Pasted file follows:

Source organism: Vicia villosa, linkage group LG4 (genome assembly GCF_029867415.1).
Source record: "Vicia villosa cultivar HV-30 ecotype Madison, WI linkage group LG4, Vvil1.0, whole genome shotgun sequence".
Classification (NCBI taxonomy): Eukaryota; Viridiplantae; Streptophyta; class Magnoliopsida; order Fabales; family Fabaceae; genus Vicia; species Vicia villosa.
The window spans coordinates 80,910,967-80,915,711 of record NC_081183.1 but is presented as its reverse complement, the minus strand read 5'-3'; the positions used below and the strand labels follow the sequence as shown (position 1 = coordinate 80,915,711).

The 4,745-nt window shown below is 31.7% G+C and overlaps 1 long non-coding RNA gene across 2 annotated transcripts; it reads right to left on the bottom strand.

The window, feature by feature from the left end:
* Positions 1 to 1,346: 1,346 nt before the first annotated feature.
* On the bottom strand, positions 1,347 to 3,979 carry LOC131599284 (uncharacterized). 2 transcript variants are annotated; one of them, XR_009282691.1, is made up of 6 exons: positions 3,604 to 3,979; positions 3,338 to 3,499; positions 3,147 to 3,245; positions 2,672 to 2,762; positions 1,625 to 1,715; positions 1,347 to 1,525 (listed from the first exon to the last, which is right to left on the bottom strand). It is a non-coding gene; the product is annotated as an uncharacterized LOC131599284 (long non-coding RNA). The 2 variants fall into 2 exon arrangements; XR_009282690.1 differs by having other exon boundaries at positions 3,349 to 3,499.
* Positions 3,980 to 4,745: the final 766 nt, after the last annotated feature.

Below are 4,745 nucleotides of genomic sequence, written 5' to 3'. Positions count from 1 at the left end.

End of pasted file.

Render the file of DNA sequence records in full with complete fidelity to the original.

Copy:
Source organism: Vicia villosa, linkage group LG4 (genome assembly GCF_029867415.1).
Source record: "Vicia villosa cultivar HV-30 ecotype Madison, WI linkage group LG4, Vvil1.0, whole genome shotgun sequence".
Classification (NCBI taxonomy): Eukaryota; Viridiplantae; Streptophyta; class Magnoliopsida; order Fabales; family Fabaceae; genus Vicia; species Vicia villosa.
The window spans coordinates 80,910,967-80,915,711 of record NC_081183.1 but is presented as its reverse complement, the minus strand read 5'-3'; the positions used below and the strand labels follow the sequence as shown (position 1 = coordinate 80,915,711).

The 4,745-nt window shown below is 31.7% G+C and overlaps 1 long non-coding RNA gene across 2 annotated transcripts; it reads right to left on the bottom strand.

The window, feature by feature from the left end:
* Positions 1 to 1,346: 1,346 nt before the first annotated feature.
* On the bottom strand, positions 1,347 to 3,979 carry LOC131599284 (uncharacterized). 2 transcript variants are annotated; one of them, XR_009282691.1, is made up of 6 exons: positions 3,604 to 3,979; positions 3,338 to 3,499; positions 3,147 to 3,245; positions 2,672 to 2,762; positions 1,625 to 1,715; positions 1,347 to 1,525 (listed from the first exon to the last, which is right to left on the bottom strand). It is a non-coding gene; the product is annotated as an uncharacterized LOC131599284 (long non-coding RNA). The 2 variants fall into 2 exon arrangements; XR_009282690.1 differs by having other exon boundaries at positions 3,349 to 3,499.
* Positions 3,980 to 4,745: the final 766 nt, after the last annotated feature.

Below are 4,745 nucleotides of genomic sequence, written 5' to 3'. Positions count from 1 at the left end.